Value is the relative amount of light and darkness in an image or a particular colour within an image. Value is also known as Tone and refers to the way the artist has represented light and shade.
Value (or tone) is used to create a sense of space and form in images. Learning to show value and tone accurately by depicting folds of drapery was a required skill in traditional artistic studios. The example to the left shows how the illusion of a 3 dimensional object is created by varying the tonal values (from light to dark) in an image.
Using contrast in value (or tone) can also be a very effective tool in drawing attention to a particular part of an image or helping to blend elements of an image together. In the image on the left below there is a small range of tonal values and the elements blend together and no one elements dominates. By increasing the tonal contrast in the image on the right the central star stands out of the image much more and therefore the impression is given that this is much more important than the surrounding elements.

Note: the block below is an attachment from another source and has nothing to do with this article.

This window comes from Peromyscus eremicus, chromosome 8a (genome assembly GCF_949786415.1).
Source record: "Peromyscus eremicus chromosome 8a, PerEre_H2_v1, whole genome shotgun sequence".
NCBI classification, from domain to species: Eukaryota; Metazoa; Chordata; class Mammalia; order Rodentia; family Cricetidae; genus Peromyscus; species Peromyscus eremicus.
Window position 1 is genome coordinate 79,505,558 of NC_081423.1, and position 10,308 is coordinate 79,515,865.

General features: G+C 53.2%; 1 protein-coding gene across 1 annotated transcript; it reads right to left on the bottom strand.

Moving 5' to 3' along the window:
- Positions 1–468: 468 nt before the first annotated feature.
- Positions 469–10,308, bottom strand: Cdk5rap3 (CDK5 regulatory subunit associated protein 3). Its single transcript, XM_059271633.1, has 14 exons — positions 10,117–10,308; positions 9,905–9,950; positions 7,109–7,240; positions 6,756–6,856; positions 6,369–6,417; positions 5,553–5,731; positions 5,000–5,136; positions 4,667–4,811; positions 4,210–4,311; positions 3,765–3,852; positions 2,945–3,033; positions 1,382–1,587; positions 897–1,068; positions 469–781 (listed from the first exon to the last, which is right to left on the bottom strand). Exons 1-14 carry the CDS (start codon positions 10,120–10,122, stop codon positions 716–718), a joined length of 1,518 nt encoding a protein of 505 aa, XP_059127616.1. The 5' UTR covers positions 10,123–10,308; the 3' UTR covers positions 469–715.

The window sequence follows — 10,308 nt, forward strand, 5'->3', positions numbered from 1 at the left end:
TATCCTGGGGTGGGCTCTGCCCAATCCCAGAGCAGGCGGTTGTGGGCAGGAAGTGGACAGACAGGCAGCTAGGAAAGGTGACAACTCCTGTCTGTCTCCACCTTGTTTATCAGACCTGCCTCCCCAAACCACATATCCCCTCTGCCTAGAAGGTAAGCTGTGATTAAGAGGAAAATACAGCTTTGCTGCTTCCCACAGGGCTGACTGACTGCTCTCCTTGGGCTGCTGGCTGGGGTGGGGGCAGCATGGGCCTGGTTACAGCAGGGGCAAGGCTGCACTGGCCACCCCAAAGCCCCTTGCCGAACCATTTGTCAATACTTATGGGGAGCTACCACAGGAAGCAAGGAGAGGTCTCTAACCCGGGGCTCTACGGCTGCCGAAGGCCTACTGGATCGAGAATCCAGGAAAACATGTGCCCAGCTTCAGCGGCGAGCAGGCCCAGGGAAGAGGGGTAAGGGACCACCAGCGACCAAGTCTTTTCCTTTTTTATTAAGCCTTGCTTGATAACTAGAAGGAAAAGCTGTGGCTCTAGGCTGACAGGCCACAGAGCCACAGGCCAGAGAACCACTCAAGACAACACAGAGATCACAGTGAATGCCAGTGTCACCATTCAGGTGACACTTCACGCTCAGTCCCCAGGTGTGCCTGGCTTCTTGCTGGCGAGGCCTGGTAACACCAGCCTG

Value is not restricted to Grayscale images but is also a vital part of using colour in an image. By accentuating the tonal difference of the central figure in white to the rest of the image to the right, the eye is immediately drawn to that figure before the others. The rest of theimage is created using colours with similar tonal values and so the visua impact of the rest of the image is very similar.